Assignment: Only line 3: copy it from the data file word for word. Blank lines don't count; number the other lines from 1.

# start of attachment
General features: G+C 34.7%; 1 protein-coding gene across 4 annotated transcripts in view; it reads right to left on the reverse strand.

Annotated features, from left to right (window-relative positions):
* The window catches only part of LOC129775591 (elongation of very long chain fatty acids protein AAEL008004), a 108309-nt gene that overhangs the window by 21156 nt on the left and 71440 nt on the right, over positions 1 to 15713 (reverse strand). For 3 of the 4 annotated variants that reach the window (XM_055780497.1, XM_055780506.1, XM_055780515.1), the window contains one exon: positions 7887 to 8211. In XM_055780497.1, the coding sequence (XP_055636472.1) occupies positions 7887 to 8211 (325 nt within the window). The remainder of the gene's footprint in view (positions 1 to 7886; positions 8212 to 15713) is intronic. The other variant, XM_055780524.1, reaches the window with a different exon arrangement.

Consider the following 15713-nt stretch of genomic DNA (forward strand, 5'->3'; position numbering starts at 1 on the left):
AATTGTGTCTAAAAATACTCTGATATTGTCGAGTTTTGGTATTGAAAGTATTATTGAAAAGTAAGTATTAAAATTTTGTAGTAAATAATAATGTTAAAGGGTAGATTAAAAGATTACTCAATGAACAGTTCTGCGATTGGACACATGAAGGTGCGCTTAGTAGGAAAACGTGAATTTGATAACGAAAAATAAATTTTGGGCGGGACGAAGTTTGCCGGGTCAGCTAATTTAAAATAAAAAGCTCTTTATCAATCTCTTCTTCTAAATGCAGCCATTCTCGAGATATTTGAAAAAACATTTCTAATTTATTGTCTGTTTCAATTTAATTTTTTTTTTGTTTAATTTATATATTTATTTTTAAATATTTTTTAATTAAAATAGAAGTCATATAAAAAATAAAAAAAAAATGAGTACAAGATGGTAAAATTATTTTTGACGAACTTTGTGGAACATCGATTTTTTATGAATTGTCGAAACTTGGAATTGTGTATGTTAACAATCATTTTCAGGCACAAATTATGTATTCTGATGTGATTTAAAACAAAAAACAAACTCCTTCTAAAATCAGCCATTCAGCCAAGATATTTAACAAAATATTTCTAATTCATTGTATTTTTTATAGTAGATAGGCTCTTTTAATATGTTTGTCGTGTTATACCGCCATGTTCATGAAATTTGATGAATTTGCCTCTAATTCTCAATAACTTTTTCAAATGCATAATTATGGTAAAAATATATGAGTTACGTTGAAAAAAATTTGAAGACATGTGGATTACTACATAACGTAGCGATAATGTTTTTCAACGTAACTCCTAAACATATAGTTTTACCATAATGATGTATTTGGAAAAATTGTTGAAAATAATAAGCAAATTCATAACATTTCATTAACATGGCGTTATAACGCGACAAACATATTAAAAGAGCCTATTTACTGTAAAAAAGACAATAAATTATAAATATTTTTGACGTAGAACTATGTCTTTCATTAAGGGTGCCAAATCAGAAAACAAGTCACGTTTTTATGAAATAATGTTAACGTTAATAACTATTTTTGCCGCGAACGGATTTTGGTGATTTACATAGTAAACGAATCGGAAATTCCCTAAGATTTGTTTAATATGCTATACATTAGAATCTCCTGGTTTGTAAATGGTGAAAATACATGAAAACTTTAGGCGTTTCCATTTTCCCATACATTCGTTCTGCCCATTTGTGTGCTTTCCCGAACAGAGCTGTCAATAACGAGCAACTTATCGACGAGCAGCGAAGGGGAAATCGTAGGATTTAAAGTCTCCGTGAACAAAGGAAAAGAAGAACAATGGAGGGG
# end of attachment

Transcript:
* The window catches only part of LOC129775591 (elongation of very long chain fatty acids protein AAEL008004), a 108309-nt gene that overhangs the window by 21156 nt on the left and 71440 nt on the right, over positions 1 to 15713 (reverse strand). For 3 of the 4 annotated variants that reach the window (XM_055780497.1, XM_055780506.1, XM_055780515.1), the window contains one exon: positions 7887 to 8211. In XM_055780497.1, the coding sequence (XP_055636472.1) occupies positions 7887 to 8211 (325 nt within the window). The remainder of the gene's footprint in view (positions 1 to 7886; positions 8212 to 15713) is intronic. The other variant, XM_055780524.1, reaches the window with a different exon arrangement.